El Salvador, still recovering from its 1980-1992 civil war, is beset with endemic poverty and police corruption. Since the late 1990s, waves of violent crime have hit the country, making its murder rate one of the world’s highest. Most killings are perpetrated by gangs extorting money or fighting for control of city districts. Every year the dangers of daily life push tens of thousands of Salvadorans to hazard the journey north to the U.S. border. Through its fieldwork and advocacy, Crisis Group presses for crime prevention, rehabilitation and socio-economic reform policies that can make El Salvador a safer place to live.
Over the last three years, gang violence has killed nearly 20,000 people in El Salvador, propelling tens of thousands northward in search of safety. With U.S. help, the Salvadoran government should try to counter gangs with crime prevention as much as with law enforcement.
Judicial authorities took steps in fight against organised crime, including trial involving plea-bargain witness that ended 12 Dec with conviction of 373 of 426 MS13 gang members on trial, including seventeen historic leaders, on homicide, drug, and weapon charges among others, with sentences of up to 74 years. Judge said prosecutors should have also presented charges against politicians from ARENA (Alianza Republicana Nacionalista) and FMLN (the Farabundo Martí National Liberation Front) parties whom witness accused of negotiating with gangs in exchange for political support. Inter-American Commission on Human Rights (IACHR) paid first “in loco” visit in 32 years 2-4 Dec, focusing on public security, transitional justice, people deprived of their freedom, migrants’ rights, women’s rights and LGBTI people. According to National Police, December closed with 120 murders, which Bukele said 31 Dec was least violent month since 1992 peace agreement. Homicides dropped 6 per cent in the second half of 2019. President Bukele visited Japan, China, and Qatar late Nov-15 Dec, securing investment in important infrastructure projects and other cooperation agreements.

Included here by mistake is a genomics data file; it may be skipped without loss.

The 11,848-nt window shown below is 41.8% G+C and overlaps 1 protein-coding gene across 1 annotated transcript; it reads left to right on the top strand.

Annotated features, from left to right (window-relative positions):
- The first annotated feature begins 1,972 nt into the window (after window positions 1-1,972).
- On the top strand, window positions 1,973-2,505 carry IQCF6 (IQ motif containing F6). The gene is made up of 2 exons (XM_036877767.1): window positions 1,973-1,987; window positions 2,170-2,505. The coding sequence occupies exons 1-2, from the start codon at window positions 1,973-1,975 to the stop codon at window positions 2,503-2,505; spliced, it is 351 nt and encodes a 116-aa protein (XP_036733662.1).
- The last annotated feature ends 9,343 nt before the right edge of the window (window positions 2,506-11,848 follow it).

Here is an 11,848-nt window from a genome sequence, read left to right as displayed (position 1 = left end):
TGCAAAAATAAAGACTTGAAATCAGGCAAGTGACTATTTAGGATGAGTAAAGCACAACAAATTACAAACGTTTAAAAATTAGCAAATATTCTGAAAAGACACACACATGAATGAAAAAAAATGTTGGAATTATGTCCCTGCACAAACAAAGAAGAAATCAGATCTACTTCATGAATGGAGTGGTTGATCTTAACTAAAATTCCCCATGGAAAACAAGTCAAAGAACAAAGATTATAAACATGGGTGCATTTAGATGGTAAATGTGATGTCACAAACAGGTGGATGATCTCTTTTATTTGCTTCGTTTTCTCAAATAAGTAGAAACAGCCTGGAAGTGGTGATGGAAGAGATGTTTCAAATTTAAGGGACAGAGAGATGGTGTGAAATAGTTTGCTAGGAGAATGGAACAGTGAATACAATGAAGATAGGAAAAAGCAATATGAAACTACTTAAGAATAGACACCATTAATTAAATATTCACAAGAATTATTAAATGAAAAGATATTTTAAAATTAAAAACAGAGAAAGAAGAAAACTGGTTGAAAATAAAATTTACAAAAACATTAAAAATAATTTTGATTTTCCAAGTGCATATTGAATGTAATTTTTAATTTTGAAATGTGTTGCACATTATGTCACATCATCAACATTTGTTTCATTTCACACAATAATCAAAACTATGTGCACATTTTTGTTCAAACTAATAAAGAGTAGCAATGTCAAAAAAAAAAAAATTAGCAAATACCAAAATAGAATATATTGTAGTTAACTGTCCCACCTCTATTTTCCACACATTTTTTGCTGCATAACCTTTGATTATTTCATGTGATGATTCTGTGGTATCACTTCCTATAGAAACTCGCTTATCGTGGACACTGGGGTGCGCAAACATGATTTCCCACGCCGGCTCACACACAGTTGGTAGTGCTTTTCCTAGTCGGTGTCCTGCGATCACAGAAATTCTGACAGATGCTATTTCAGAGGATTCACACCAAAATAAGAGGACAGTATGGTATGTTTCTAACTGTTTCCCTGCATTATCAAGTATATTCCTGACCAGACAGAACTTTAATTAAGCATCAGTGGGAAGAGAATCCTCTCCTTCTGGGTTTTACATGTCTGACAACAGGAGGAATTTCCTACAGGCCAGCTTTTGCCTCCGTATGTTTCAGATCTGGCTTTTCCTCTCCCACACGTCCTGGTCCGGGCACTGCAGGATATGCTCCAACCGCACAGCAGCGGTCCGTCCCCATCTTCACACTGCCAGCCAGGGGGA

Intense gang warfare continues to plague El Salvador, undeterred by successive governments’ heavy-handed and militarised repression policies. More investment in holistic violence prevention strategies and economic alternatives to criminal violence are necessary if the country's chronic insecurity crisis is to be alleviated.
Central American gangs are responsible for brutal acts of violence, abuse of women and forced displacement of thousands. Governments must go beyond punitive measures and address the social and economic roots of gang culture, tackle extortion schemes and invest in communities.
Un pacto de Estado por la paz en El Salvador [entre el Partido FMLN y Arena que] suponga un compromiso con los cinco ejes del Plan El Salvador Seguro [es un paso indispensable].
Reprimir y perseguir el crimen [en El Salvador] es necesario, pero tratar por igual a los supuestos criminales y al casi medio millón de personas que viven bajo su yugo puede llegar a ser contraproducente.
El sociólogo Robert King Merton calificó de "profecía autocumplida" una predicción que, una vez hecha, es en sí misma la causa de que se haga realidad.
Originally published in EFE
Originally published in The Washington Post
The northward flow of undocumented migrants fleeing economic hardship and violence in the Northern Triangle of Central America exposes thousands of vulnerable people to mass victimisation. In this excerpt from the Watch List 2017 – Third Update early warning report for European policy makers, Crisis Group urges the European Union and its member states to continue to pursue an approach grounded in supporting community violence prevention, institutional reform and poverty alleviation in the countries of origin while supporting transiting countries in managing the flow.